You don't know what hypermiling is? Don't worry, Alex Jones will explain...
MPG statistics mean very little to Wayne Gerdes, the man who is, officially, the most fuel-efficient driver in the world. Gerdes gets behind the wheel of a car and rewires the miles per gallon capacity of it. He’s the champion of fuel-efficient driving, the holder of Guinness world records, and is credited with inventing the technique known as hypermiling.
If hypermiling means nothing to you, that’s because it’s a relatively new term; it was added to the Oxford Dictionary as recently as 2008. Essentially, hypermiling is the act of driving in such a fashion that the car’s performance is as economical as possible. By doing this, the fuel consumption is lowered and you are able to cover many more miles than expected. Gerdes is the absolute king of hypermiling. This guy can eek an extra couple of hundred miles out of just about anything on four wheels. He’s set mileage records in more than 100 vehicles.
Meanwhile, in 2012, John and Helen Taylor achieved a 1,626-mile drive, again in a Passat, without stopping once for fuel, and setting a record for the further distance travelled on a single tank. The couple have consistently set World Driving Records since 1982, starting with a round Britain trip in a Ford Fiesta. Their latest adventure was a record economy drive in Australia in a Jaguar XF 2.2 Diesel. John and Helen also run fuel economy/safe driving workshops and clinics around the world.
Hypermiling covers a broad range of techniques. Some of these are advanced and probably not recommended for newcomers or the inexperienced, but at the other end of the scale the basic steps to incorporate are just common sense. Any motorist, with a little care and attention, can improve the fuel efficiency of their car, whatever the model, by following a few tips and advice.
Preparation before a drive is important. In recent years, there has been a raft of coverage on tips and advice to save fuel and reduce motoring costs – an article published by motor dealership T W White & Sons, which you can read HERE, is one example. Another comes from the AA who insist that their tips are, ‘the motoring equivalent of insulating the hot water tank, fitting low-energy bulbs and not leaving the television on standby.’ So how can the average driver go from “gas guzzler” to “hypermiler”?
Streamline the vehicle and its contents. Extra weight means extra fuel, so if the boot is carrying items which aren’t needed for this particular trip, take them out – perhaps a sports bag full of kit, wet towel and trainers from a visit to the gym, or the kids’ scooters, left in the car from the weekend but not required during the standard working week. Roof racks, bike racks – remove these if not needed. They add wind resistance, which increases consumption. Two of the more surprising suggestions are to reduce the use of air conditioning, as that increases fuel consumption, and to turn off unneeded electrical functions such as demister blowers, headlights and heated windscreens.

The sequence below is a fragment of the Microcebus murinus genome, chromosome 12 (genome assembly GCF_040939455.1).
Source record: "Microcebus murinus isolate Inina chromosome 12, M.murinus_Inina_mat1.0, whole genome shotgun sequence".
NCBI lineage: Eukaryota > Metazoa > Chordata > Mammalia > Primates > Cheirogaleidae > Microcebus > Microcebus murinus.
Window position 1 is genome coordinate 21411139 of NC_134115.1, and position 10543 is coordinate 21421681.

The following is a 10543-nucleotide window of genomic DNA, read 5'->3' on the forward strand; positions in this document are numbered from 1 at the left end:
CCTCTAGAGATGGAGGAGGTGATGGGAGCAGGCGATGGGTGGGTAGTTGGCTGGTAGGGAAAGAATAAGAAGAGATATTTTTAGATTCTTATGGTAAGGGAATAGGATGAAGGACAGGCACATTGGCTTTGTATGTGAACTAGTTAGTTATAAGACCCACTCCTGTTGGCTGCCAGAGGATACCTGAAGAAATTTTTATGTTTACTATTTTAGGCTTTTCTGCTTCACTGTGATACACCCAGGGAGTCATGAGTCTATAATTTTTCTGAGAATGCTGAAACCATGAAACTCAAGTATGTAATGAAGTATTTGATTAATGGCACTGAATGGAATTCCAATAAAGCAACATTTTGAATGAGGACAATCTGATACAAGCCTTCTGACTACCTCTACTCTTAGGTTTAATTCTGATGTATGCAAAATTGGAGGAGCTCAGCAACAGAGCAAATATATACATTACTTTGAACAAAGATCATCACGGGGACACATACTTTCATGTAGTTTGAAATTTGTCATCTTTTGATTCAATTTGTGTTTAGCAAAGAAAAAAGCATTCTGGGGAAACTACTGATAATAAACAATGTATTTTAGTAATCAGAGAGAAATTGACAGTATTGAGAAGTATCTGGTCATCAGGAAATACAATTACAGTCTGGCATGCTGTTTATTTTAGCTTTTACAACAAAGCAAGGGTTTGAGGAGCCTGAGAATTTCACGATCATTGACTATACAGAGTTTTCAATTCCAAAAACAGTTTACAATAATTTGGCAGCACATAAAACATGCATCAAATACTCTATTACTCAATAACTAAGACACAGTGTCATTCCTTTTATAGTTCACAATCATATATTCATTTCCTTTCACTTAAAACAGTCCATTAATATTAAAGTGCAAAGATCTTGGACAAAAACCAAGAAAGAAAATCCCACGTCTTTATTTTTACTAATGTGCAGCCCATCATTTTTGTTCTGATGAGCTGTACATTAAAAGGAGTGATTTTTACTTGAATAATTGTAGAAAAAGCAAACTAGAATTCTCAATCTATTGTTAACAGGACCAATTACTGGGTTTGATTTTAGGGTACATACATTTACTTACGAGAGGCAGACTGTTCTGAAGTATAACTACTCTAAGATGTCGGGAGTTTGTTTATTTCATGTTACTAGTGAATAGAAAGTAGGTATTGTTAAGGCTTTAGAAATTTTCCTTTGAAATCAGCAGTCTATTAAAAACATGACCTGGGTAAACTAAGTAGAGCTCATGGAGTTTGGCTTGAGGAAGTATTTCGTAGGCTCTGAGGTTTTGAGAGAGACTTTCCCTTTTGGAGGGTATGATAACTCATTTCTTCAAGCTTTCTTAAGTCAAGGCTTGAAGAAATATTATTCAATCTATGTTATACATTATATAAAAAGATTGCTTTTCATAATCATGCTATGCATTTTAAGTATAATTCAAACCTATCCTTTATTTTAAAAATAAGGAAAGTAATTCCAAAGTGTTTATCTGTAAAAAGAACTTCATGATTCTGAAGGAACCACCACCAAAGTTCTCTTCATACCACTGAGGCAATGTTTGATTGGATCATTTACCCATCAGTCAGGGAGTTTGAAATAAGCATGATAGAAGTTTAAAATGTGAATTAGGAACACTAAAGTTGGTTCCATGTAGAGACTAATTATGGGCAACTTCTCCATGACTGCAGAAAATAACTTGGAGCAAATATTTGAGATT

There is always the added option of purchasing a more economical vehicle anyway, and this is one of the most important factors for new and used car buyers; fuel efficiency is on every motorist’s mind.
It’s worth taking on board Auto Express’s overall view of the general ‘rule’ which is, though small diesel cars tend to have the highest MPG, there’s little point buying one of these models if most of your driving is done on short trips around town. You simply won’t see the benefit.
However, if you want to take the fuel efficiency a stage further, you might fancy splashing out on what has been billed as the world’s most fuel-efficient production car, The Volkswagen XL1.
‘Pioneering construction techniques, an advanced plug-in hybrid drivetrain and innovative packaging all play a part in allowing the XL1 to return 313 mpg on the combined cycle while emitting 24 g/km of CO2 to set a new benchmark for vehicle efficiency.’
Sounds pretty good, right? There is bad news, however. The XL1 has an initial production run of 250 examples, and an estimated price of around £100,000. Clearly, the car will be the used by the privileged few only. For the rest of us, smarter driving and better preparation will achieve improved fuel economy, and with a bit of practice we’ll be Hypermiling in no time.